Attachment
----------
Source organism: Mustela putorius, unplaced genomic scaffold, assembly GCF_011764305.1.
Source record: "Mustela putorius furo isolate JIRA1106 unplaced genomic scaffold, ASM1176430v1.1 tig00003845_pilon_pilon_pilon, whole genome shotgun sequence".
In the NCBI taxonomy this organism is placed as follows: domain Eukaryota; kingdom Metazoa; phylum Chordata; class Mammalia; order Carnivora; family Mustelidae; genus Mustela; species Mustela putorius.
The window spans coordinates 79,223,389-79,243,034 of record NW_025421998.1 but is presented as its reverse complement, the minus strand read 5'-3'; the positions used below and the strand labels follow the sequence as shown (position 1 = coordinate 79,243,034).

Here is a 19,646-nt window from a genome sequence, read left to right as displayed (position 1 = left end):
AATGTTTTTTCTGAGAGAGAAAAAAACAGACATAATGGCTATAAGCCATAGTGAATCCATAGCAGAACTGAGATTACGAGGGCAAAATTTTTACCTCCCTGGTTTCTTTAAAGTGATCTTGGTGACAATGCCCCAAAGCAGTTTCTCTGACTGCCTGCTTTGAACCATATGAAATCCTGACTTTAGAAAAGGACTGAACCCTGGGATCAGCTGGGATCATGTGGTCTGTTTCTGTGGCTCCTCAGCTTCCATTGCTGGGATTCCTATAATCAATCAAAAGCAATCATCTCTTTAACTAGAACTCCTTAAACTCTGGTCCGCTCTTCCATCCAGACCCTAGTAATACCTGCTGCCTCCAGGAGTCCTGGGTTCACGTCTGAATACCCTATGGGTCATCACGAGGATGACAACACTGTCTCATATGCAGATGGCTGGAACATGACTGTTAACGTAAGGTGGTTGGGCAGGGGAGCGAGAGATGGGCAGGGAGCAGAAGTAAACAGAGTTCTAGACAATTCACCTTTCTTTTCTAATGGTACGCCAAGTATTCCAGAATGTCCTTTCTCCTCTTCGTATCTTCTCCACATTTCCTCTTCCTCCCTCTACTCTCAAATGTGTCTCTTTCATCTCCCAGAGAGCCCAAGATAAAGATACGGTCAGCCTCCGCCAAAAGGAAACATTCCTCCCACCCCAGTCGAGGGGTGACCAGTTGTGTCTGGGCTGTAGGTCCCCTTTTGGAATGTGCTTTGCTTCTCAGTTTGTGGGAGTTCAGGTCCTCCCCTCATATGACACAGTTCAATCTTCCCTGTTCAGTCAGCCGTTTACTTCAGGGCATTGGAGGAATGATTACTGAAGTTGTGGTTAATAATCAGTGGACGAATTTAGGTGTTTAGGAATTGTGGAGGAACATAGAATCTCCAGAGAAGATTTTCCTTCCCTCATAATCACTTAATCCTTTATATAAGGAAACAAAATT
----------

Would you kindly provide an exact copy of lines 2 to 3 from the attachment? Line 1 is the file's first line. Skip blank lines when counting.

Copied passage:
Source record: "Mustela putorius furo isolate JIRA1106 unplaced genomic scaffold, ASM1176430v1.1 tig00003845_pilon_pilon_pilon, whole genome shotgun sequence".
In the NCBI taxonomy this organism is placed as follows: domain Eukaryota; kingdom Metazoa; phylum Chordata; class Mammalia; order Carnivora; family Mustelidae; genus Mustela; species Mustela putorius.